While investing in a fixer-upper isn’t really a bad way to do business, the problem with investing in this type of property is that not everyone will be interested in a project home. If you are a homebuyer, you’d rather invest your money in something that will be easy to rent out or sell even if you don’t spend thousands on repairs and renovations.
That explains why a new construction home is the way to go. Unlike fixer-uppers, new construction homes are ready as is. You don’t want to be stressed as much as possible, so you want a property that will require less maintenance.
Another benefit of buying new construction is that since these homes are constructed with brand new appliances, these appliances still have factory warranties. This is a major plus, since you want your home to have appliances that take a long time before they need to be repaired.
On the contrary, appliances in older homes have more maintenance issues. When you buy an old home, you don’t only deal with leaky pipes or roofs but also poor insulation, wiring and plumbing.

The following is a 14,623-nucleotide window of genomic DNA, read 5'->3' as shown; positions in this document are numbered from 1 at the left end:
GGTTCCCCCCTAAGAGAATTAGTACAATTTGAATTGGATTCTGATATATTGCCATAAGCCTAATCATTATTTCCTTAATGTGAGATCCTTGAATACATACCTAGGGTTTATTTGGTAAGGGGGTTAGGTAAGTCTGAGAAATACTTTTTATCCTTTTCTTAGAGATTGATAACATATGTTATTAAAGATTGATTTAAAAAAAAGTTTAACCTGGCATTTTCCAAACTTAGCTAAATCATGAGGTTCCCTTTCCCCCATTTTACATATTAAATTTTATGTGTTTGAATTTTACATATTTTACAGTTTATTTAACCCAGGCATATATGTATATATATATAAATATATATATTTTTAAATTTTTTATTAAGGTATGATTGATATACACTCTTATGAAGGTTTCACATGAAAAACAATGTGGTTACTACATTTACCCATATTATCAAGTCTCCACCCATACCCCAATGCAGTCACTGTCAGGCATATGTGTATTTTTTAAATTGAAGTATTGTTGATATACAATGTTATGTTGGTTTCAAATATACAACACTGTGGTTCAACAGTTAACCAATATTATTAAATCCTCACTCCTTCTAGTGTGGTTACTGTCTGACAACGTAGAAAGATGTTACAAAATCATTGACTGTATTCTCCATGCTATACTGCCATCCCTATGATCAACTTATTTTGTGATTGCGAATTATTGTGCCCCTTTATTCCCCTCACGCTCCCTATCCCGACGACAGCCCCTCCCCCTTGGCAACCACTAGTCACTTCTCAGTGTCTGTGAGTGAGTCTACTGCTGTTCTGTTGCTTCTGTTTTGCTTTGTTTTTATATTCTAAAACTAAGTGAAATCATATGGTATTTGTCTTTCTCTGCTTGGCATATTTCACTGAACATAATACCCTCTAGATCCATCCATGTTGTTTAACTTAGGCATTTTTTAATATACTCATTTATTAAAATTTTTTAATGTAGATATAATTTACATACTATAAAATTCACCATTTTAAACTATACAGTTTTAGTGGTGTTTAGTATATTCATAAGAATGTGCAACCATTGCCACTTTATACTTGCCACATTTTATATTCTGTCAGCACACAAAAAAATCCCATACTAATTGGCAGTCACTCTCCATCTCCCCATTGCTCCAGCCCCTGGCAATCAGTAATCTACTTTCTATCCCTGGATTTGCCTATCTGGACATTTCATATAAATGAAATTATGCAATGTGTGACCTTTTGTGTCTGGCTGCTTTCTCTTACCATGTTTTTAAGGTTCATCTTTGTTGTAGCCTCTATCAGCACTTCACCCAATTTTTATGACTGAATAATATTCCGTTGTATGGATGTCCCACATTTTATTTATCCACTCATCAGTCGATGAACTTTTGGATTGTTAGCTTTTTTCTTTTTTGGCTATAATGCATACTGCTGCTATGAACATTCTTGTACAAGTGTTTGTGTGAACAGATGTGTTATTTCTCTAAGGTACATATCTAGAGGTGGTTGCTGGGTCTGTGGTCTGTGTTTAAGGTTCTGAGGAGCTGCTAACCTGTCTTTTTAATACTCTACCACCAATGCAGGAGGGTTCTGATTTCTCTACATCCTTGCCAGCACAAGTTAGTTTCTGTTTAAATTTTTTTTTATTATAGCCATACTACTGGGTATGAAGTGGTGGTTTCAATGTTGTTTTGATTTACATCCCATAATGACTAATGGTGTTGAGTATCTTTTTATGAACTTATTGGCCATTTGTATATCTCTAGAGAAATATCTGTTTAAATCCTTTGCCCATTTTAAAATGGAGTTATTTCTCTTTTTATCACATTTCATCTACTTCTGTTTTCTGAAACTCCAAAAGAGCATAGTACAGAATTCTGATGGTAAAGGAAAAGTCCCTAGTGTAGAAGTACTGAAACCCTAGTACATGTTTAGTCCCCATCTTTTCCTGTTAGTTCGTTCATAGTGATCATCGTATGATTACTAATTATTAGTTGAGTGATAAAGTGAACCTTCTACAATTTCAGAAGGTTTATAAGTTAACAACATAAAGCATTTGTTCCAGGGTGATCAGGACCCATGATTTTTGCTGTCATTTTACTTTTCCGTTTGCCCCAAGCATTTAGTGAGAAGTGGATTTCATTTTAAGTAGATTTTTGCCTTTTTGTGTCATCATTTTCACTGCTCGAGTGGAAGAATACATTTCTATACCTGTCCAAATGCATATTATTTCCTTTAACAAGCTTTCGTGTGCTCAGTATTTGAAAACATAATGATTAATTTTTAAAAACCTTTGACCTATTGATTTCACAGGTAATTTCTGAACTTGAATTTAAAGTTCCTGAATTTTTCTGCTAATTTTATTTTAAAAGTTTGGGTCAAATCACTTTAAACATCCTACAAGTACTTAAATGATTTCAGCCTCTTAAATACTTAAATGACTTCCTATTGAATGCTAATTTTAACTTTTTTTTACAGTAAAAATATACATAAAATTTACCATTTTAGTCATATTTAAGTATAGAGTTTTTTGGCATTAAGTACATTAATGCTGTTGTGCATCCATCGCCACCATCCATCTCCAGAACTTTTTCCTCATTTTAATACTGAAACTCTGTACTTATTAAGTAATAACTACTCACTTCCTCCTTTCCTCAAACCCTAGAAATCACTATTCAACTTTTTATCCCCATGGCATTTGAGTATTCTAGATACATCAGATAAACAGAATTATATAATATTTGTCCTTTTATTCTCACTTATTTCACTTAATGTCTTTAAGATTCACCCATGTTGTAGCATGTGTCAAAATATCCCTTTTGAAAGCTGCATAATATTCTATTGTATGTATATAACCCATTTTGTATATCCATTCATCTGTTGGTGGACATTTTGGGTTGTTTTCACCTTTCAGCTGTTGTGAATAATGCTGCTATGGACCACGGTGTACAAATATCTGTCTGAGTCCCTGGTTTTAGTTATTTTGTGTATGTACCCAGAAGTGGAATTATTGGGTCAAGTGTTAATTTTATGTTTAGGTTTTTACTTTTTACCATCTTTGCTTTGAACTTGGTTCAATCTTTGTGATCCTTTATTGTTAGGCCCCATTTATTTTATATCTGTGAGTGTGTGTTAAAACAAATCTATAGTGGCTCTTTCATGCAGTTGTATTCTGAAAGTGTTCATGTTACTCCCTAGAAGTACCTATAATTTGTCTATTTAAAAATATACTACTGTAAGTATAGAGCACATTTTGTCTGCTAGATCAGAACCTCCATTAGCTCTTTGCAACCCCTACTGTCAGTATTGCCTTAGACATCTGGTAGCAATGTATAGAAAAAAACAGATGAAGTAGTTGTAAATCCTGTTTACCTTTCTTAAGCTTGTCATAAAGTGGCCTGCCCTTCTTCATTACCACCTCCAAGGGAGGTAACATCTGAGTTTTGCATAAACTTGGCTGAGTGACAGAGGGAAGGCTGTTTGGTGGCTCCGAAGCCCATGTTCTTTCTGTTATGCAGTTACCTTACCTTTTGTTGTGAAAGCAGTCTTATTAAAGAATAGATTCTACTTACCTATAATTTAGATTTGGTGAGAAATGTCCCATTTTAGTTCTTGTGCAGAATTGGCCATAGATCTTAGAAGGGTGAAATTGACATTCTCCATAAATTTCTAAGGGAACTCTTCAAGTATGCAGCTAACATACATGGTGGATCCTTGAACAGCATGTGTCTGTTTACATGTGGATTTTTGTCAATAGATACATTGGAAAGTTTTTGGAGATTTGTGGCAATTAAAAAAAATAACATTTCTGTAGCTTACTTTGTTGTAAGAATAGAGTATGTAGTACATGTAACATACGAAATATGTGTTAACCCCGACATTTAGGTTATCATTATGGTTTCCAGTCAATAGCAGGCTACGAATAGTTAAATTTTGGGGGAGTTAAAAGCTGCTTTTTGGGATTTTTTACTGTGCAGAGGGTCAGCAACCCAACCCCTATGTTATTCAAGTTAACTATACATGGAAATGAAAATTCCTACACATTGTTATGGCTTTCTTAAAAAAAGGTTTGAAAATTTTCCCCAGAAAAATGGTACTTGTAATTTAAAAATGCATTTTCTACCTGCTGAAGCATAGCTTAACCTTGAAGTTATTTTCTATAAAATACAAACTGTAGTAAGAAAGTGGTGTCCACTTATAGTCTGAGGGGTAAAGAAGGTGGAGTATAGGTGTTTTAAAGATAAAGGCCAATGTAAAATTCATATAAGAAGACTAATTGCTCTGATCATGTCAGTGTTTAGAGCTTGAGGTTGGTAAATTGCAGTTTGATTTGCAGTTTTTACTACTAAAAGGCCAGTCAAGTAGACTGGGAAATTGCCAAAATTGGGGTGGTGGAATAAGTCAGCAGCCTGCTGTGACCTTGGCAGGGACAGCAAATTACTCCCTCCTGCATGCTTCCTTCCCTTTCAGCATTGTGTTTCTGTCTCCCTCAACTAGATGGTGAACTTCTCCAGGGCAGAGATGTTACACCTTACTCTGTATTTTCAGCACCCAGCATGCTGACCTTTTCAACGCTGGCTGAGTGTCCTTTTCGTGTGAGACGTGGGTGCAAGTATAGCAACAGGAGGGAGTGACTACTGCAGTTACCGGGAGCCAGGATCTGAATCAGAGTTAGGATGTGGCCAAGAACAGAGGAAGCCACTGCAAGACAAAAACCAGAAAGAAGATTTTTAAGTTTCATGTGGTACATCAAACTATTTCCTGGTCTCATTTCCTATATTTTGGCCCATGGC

You don’t just look for a home to have a place to live. As a homebuyer, you also consider the luxuries and aesthetic features of a property—two things that old homes find it hard to keep up with.
When you buy a home, you invest a huge amount of money in it. Rationally, you won’t want to waste your money on a property that will only cause you headaches in the future.
With a new construction home, you are assured that you are the first to live in that home, so you don’t deal with the same issues that buyers of old homes usually deal with. New construction homes also have far more aesthetic value than old homes because of their big open rooms and vaulted ceilings, elegant laminate floors, and modern systems.